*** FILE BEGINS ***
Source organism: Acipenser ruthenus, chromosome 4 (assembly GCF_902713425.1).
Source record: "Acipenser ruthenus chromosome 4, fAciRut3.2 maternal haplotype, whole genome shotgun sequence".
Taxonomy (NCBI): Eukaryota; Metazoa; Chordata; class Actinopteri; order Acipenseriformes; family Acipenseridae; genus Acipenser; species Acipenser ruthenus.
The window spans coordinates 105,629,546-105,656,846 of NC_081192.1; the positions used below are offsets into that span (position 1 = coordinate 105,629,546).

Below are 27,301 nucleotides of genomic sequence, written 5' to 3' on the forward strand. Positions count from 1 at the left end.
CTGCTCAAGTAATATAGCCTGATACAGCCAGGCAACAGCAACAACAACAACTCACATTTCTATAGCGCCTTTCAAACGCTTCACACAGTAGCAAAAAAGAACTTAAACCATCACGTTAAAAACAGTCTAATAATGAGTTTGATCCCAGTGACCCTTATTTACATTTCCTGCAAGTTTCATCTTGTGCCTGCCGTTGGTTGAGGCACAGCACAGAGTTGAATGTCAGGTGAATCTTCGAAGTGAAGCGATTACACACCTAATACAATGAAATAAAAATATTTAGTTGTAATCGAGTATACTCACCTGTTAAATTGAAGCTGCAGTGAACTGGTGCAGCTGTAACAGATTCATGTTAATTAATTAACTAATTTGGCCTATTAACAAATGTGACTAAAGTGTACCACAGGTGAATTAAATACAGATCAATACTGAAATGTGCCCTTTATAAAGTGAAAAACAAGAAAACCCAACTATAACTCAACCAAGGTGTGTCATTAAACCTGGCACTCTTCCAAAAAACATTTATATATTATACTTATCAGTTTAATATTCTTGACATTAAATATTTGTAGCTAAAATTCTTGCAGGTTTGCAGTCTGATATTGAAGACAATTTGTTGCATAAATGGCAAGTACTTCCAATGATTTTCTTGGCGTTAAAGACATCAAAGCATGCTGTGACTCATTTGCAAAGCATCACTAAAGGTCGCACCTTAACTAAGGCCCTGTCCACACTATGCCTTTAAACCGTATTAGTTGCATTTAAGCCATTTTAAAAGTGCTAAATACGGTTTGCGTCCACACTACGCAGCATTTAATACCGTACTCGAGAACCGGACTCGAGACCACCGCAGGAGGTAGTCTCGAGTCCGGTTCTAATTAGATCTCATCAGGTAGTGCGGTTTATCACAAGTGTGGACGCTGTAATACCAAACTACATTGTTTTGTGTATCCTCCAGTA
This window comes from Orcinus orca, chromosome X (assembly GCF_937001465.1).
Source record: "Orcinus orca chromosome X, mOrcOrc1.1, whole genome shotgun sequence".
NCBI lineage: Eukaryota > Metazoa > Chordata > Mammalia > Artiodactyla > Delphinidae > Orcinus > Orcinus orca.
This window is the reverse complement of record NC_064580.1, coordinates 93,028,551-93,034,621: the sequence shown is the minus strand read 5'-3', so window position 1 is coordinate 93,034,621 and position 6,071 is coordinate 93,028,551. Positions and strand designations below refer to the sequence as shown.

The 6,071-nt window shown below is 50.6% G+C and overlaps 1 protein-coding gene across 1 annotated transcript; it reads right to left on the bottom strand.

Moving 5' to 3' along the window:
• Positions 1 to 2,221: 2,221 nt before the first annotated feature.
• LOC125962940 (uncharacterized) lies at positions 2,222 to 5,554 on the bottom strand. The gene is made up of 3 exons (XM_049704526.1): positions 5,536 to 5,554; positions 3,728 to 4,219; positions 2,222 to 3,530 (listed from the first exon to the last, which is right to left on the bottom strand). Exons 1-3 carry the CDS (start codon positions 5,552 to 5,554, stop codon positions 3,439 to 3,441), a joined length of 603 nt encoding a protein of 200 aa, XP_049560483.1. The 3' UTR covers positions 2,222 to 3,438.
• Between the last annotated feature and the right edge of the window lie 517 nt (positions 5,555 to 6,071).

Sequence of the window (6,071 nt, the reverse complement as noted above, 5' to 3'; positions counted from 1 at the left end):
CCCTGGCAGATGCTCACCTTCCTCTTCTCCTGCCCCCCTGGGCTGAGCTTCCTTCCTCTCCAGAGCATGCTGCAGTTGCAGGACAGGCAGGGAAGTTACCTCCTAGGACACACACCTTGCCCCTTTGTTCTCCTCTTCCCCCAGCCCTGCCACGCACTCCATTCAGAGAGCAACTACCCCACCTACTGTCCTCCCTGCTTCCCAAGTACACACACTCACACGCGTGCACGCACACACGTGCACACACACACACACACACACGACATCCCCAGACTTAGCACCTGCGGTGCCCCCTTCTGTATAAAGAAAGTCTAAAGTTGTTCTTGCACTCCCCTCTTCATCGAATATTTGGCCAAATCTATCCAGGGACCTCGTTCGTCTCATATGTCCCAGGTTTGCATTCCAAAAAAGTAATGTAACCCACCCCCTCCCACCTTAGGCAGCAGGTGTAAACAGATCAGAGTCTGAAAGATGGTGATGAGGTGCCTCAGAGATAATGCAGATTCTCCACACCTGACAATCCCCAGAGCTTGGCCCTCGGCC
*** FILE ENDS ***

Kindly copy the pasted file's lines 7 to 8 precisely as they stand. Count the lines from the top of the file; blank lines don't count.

This window comes from Orcinus orca, chromosome X (assembly GCF_937001465.1).
Source record: "Orcinus orca chromosome X, mOrcOrc1.1, whole genome shotgun sequence".